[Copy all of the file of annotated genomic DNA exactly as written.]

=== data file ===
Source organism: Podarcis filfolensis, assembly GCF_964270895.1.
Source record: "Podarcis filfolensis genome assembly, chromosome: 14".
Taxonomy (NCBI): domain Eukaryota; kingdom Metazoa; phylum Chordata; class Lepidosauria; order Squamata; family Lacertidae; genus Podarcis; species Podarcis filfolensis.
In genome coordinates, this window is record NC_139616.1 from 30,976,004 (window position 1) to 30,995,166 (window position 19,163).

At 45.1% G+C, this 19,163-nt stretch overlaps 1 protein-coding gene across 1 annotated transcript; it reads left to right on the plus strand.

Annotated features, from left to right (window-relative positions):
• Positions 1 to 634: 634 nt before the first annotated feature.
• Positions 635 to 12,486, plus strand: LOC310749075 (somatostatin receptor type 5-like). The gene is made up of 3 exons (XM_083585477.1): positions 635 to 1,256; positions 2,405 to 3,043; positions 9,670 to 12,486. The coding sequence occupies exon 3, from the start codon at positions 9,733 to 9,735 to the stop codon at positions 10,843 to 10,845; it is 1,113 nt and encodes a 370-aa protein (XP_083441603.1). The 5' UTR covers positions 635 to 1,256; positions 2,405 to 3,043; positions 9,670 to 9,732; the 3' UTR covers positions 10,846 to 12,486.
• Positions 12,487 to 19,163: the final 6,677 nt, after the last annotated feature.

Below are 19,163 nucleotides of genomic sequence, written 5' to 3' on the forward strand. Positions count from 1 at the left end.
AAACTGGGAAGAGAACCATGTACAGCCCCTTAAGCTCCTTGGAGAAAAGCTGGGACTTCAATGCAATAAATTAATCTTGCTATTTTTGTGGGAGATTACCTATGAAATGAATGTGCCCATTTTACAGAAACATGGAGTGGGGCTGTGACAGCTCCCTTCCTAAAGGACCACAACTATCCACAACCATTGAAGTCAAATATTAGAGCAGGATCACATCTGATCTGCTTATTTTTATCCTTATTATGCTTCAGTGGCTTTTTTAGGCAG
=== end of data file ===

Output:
Source organism: Podarcis filfolensis, assembly GCF_964270895.1.
Source record: "Podarcis filfolensis genome assembly, chromosome: 14".
Taxonomy (NCBI): domain Eukaryota; kingdom Metazoa; phylum Chordata; class Lepidosauria; order Squamata; family Lacertidae; genus Podarcis; species Podarcis filfolensis.
In genome coordinates, this window is record NC_139616.1 from 30,976,004 (window position 1) to 30,995,166 (window position 19,163).

At 45.1% G+C, this 19,163-nt stretch overlaps 1 protein-coding gene across 1 annotated transcript; it reads left to right on the plus strand.

Annotated features, from left to right (window-relative positions):
• Positions 1 to 634: 634 nt before the first annotated feature.
• Positions 635 to 12,486, plus strand: LOC310749075 (somatostatin receptor type 5-like). The gene is made up of 3 exons (XM_083585477.1): positions 635 to 1,256; positions 2,405 to 3,043; positions 9,670 to 12,486. The coding sequence occupies exon 3, from the start codon at positions 9,733 to 9,735 to the stop codon at positions 10,843 to 10,845; it is 1,113 nt and encodes a 370-aa protein (XP_083441603.1). The 5' UTR covers positions 635 to 1,256; positions 2,405 to 3,043; positions 9,670 to 9,732; the 3' UTR covers positions 10,846 to 12,486.
• Positions 12,487 to 19,163: the final 6,677 nt, after the last annotated feature.

Below are 19,163 nucleotides of genomic sequence, written 5' to 3' on the forward strand. Positions count from 1 at the left end.
AAACTGGGAAGAGAACCATGTACAGCCCCTTAAGCTCCTTGGAGAAAAGCTGGGACTTCAATGCAATAAATTAATCTTGCTATTTTTGTGGGAGATTACCTATGAAATGAATGTGCCCATTTTACAGAAACATGGAGTGGGGCTGTGACAGCTCCCTTCCTAAAGGACCACAACTATCCACAACCATTGAAGTCAAATATTAGAGCAGGATCACATCTGATCTGCTTATTTTTATCCTTATTATGCTTCAGTGGCTTTTTTAGGCAG